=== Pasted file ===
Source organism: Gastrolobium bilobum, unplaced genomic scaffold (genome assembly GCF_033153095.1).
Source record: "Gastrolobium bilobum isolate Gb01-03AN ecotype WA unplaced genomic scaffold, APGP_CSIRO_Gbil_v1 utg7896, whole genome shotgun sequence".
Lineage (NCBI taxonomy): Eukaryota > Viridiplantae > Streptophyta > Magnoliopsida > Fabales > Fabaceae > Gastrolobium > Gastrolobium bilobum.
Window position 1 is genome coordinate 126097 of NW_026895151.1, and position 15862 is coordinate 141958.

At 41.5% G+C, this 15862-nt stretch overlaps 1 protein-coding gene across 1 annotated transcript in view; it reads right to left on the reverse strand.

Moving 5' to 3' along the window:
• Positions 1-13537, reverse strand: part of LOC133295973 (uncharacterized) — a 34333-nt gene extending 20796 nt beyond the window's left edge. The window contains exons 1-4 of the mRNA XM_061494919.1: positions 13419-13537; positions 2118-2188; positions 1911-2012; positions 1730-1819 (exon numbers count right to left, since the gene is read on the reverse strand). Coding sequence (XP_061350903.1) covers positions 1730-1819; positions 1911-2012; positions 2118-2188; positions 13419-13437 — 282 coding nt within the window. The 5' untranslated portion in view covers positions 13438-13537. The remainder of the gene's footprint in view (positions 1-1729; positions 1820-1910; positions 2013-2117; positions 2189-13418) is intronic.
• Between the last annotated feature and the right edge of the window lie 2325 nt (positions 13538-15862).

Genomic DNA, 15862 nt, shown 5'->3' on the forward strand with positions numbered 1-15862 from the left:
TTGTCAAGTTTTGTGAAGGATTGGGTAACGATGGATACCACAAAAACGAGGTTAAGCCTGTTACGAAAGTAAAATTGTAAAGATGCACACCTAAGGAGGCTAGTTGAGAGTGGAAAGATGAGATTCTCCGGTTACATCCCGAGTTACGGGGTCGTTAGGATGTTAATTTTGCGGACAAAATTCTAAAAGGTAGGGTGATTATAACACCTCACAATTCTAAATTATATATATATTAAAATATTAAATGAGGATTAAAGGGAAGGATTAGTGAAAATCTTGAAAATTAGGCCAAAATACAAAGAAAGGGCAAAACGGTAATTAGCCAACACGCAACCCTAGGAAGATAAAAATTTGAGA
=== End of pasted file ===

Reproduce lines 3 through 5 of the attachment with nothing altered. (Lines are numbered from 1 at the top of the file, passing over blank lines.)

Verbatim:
Lineage (NCBI taxonomy): Eukaryota > Viridiplantae > Streptophyta > Magnoliopsida > Fabales > Fabaceae > Gastrolobium > Gastrolobium bilobum.
Window position 1 is genome coordinate 126097 of NW_026895151.1, and position 15862 is coordinate 141958.

At 41.5% G+C, this 15862-nt stretch overlaps 1 protein-coding gene across 1 annotated transcript in view; it reads right to left on the reverse strand.